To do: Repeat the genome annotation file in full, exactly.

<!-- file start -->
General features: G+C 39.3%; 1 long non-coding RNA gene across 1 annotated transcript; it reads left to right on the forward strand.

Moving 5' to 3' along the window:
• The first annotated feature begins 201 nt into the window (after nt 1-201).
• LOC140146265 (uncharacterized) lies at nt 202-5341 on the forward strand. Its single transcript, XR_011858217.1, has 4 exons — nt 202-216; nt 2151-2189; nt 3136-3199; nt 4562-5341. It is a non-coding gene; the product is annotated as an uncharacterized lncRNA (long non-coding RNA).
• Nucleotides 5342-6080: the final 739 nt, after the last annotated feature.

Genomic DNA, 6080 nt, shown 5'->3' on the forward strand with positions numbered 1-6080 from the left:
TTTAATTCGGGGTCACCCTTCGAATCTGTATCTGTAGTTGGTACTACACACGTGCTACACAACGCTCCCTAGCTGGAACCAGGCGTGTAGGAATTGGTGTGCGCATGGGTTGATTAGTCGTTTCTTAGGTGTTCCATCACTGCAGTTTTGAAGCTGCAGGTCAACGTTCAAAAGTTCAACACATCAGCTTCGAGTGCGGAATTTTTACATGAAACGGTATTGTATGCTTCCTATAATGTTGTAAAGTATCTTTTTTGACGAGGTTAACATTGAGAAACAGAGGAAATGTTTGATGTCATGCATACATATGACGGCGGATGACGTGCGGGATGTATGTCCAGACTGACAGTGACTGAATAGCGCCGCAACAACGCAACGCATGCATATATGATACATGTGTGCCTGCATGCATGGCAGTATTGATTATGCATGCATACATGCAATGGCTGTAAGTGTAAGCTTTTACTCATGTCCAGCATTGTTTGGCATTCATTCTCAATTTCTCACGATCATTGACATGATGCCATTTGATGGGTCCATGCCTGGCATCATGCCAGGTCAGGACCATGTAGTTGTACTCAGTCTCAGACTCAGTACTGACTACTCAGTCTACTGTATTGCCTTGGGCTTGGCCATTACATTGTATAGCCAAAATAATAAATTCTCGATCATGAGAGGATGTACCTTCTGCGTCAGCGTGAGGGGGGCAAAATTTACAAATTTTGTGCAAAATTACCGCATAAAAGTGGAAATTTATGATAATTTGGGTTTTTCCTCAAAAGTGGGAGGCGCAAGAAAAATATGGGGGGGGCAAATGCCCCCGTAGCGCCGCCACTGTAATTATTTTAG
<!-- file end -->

General features: G+C 39.3%; 1 long non-coding RNA gene across 1 annotated transcript; it reads left to right on the forward strand.

Moving 5' to 3' along the window:
• The first annotated feature begins 201 nt into the window (after nt 1-201).
• LOC140146265 (uncharacterized) lies at nt 202-5341 on the forward strand. Its single transcript, XR_011858217.1, has 4 exons — nt 202-216; nt 2151-2189; nt 3136-3199; nt 4562-5341. It is a non-coding gene; the product is annotated as an uncharacterized lncRNA (long non-coding RNA).
• Nucleotides 5342-6080: the final 739 nt, after the last annotated feature.

Genomic DNA, 6080 nt, shown 5'->3' on the forward strand with positions numbered 1-6080 from the left:
TTTAATTCGGGGTCACCCTTCGAATCTGTATCTGTAGTTGGTACTACACACGTGCTACACAACGCTCCCTAGCTGGAACCAGGCGTGTAGGAATTGGTGTGCGCATGGGTTGATTAGTCGTTTCTTAGGTGTTCCATCACTGCAGTTTTGAAGCTGCAGGTCAACGTTCAAAAGTTCAACACATCAGCTTCGAGTGCGGAATTTTTACATGAAACGGTATTGTATGCTTCCTATAATGTTGTAAAGTATCTTTTTTGACGAGGTTAACATTGAGAAACAGAGGAAATGTTTGATGTCATGCATACATATGACGGCGGATGACGTGCGGGATGTATGTCCAGACTGACAGTGACTGAATAGCGCCGCAACAACGCAACGCATGCATATATGATACATGTGTGCCTGCATGCATGGCAGTATTGATTATGCATGCATACATGCAATGGCTGTAAGTGTAAGCTTTTACTCATGTCCAGCATTGTTTGGCATTCATTCTCAATTTCTCACGATCATTGACATGATGCCATTTGATGGGTCCATGCCTGGCATCATGCCAGGTCAGGACCATGTAGTTGTACTCAGTCTCAGACTCAGTACTGACTACTCAGTCTACTGTATTGCCTTGGGCTTGGCCATTACATTGTATAGCCAAAATAATAAATTCTCGATCATGAGAGGATGTACCTTCTGCGTCAGCGTGAGGGGGGCAAAATTTACAAATTTTGTGCAAAATTACCGCATAAAAGTGGAAATTTATGATAATTTGGGTTTTTCCTCAAAAGTGGGAGGCGCAAGAAAAATATGGGGGGGGCAAATGCCCCCGTAGCGCCGCCACTGTAATTATTTTAG